Hard-working Billy joined the job shop and he's never looked back
BILLY Simpkin knows all about the advantages of doing a college course.
As the school term drew to a close in the summer of 2011, he was uncertain what lay ahead of him after his studies.
He had worked on a building site and done a diploma through West Notts College.
He had applied to college but was yet to hear back.
That's when he joined West Notts College's Summer Job Shop, designed to give school-leavers work experience. Since then, Billy, now 17, has never looked back.
Over a two-week period Billy attended workshops to help prepare him for work, along with getting careers advice.
He also received motivational tips, help with creating his CV and met local employers looking to recruit new apprentices.
It was here he applied for an apprenticeship with the college's recruitment service – Vision Apprentices – for the position of bricklaying apprentice with Mansfield District Council.
He said: "I applied for a bricklaying apprenticeship and I was amazed that even though there were lots of people applying for them, I achieved one of the five positions. I was so pleased. So many of my friends from school still hadn't got jobs and I didn't think there would be anything out there for me."
Billy, of Mansfield, is one of thousands of young people across the country who have been helped into work by a college. And it is that which is being celebrated this week by Colleges Week, which runs until Sunday.
Recent research by those behind the week shows that 59 per cent of large employers who train their staff do so through a college, while employers view 17 and 18-year-old college leavers as better prepared for work than school leavers of the same age.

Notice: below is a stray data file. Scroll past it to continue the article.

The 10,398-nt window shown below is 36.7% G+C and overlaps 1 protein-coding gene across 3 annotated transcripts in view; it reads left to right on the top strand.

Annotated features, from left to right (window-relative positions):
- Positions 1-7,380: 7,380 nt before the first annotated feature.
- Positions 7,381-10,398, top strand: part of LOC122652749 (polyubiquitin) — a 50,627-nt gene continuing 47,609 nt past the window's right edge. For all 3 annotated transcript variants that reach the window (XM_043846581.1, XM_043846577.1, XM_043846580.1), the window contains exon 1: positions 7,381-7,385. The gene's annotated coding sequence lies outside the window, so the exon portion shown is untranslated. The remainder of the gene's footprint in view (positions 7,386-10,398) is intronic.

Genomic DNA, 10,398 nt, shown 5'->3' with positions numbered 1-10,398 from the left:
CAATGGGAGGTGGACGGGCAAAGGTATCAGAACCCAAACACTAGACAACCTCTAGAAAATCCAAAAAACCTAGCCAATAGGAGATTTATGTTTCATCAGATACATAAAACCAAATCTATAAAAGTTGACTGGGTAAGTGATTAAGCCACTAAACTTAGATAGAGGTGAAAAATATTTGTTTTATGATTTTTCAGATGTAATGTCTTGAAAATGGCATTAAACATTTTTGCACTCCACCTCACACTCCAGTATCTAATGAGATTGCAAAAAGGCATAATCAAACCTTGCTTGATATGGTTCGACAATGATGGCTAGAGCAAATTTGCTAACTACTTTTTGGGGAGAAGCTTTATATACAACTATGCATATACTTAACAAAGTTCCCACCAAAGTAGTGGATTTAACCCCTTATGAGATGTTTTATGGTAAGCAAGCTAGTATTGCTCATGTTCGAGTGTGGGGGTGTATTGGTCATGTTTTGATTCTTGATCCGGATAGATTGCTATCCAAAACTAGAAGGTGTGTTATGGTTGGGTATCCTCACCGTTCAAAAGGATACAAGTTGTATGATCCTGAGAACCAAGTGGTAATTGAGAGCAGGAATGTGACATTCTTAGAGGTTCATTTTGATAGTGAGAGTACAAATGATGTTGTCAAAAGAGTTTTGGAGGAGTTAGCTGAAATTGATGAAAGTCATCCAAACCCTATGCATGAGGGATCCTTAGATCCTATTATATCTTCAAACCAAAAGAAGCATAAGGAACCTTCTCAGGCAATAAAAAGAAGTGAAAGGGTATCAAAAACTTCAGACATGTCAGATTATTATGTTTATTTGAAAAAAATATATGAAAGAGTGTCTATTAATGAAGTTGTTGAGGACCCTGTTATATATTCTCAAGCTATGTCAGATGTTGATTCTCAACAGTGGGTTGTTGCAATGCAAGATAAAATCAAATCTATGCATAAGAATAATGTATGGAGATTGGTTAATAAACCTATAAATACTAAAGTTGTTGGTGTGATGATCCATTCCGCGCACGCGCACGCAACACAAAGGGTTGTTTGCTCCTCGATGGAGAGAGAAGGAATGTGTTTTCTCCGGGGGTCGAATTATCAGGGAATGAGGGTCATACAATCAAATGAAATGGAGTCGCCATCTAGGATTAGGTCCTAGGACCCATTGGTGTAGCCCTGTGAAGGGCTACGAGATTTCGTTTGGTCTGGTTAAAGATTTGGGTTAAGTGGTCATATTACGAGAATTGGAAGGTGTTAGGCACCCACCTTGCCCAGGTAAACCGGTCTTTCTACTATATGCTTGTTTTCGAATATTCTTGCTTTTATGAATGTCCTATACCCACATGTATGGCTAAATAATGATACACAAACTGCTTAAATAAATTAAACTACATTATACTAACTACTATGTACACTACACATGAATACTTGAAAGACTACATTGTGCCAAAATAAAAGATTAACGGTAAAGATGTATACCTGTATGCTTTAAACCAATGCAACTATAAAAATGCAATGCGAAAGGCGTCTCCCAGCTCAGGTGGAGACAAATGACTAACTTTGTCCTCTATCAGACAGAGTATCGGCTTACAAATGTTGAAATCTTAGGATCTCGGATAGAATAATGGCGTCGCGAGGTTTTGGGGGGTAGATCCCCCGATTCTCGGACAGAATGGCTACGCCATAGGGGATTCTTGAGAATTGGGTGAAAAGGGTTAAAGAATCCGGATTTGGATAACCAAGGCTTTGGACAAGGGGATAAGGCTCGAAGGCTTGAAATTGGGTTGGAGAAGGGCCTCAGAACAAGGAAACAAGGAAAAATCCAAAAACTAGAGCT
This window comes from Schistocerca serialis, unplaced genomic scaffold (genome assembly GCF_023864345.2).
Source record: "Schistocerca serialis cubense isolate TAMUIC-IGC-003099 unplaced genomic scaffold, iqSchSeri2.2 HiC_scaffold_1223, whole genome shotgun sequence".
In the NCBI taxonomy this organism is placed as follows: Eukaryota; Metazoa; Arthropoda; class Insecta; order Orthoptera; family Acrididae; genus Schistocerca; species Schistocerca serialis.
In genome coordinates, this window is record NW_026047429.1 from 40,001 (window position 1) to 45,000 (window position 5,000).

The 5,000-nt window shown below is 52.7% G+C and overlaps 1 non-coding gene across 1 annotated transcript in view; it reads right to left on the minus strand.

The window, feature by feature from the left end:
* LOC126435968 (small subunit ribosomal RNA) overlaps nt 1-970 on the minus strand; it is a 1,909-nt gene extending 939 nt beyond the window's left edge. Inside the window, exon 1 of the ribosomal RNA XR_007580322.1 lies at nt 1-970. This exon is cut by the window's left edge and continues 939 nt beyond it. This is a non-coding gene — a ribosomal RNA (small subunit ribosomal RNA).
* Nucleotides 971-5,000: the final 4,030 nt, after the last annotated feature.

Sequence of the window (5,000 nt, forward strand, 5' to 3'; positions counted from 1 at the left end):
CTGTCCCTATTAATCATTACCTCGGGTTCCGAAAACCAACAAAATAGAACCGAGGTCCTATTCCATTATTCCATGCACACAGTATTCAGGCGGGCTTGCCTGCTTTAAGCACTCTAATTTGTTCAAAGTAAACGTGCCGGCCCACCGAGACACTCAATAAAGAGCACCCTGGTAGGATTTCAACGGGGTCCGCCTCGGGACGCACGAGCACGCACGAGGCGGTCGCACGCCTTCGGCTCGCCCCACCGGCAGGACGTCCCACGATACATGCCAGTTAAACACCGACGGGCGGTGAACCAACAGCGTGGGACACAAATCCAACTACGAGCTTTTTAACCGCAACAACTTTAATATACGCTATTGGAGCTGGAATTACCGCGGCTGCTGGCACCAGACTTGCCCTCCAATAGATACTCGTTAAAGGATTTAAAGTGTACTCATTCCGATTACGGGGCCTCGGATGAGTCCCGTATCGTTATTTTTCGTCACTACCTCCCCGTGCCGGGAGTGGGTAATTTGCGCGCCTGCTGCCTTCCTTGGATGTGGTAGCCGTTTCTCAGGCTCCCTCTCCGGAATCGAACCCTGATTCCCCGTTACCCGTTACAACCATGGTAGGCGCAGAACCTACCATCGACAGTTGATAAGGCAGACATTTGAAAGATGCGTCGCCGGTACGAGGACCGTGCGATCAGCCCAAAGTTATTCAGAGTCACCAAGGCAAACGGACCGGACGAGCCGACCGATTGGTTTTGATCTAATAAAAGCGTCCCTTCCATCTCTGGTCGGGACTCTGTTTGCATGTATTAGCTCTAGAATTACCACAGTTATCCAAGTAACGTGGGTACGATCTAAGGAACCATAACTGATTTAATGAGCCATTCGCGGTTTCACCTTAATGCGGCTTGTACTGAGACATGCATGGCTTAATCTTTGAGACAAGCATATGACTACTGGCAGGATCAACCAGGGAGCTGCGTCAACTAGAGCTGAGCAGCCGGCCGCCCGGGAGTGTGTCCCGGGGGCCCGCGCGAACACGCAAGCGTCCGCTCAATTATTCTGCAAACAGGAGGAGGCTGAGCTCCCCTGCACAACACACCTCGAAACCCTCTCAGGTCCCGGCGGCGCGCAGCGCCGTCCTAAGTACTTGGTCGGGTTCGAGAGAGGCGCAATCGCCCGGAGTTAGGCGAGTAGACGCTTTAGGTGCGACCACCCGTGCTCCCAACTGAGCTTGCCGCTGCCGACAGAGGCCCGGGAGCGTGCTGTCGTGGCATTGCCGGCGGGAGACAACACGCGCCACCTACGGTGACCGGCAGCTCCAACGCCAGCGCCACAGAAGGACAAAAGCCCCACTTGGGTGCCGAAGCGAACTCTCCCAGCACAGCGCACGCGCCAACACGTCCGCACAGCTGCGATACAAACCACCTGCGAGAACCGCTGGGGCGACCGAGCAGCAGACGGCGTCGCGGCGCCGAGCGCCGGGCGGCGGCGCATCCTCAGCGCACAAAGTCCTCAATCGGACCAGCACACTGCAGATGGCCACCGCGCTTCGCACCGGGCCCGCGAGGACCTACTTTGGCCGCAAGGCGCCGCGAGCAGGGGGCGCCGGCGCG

Billy says he is thriving on his apprenticeship.
He studies at the college one day a week and he is employed by the council in their maintenance team. He works on council properties in the district, using his new bricklaying skills to construct walls, work on roof repairs and other maintenance projects.
Billy said: "I'd like to think that I impressed people at my interview because of the attitude I have towards work. It's important to have that positive approach such as being a good time keeper and have respect for your employer.
"I felt ready for work having had the experience of being on a building site with my dad and learning the basic elements of the construction industry through the Schools Academy programme.
"I just knew that I wanted to be out there, working hard and improving my skills."
At college, Billy is currently working through a work-based portfolio of questions which covers different aspects of the construction industry such as health and safety, legislation and employment law.
He said: "I have set dates to complete these criteria and, although it means sitting down and focussing hard on theory, I find it worthwhile because I'm instantly putting it into practice when I'm working on the council properties.
"It's great having this training hand-in-hand with work – it makes me feel confident and ready to tackle new tasks and all of this will be beneficial when I apply for future jobs."
Billy's tutor Andy Wass said: "Billy is very committed to his studies as well as his job and has really developed his skills over the past year.
"He's very good at using his own initiative and works well with his teams both at college and work.
"These attributes together with his excellent customer service skills make him a very employable young man."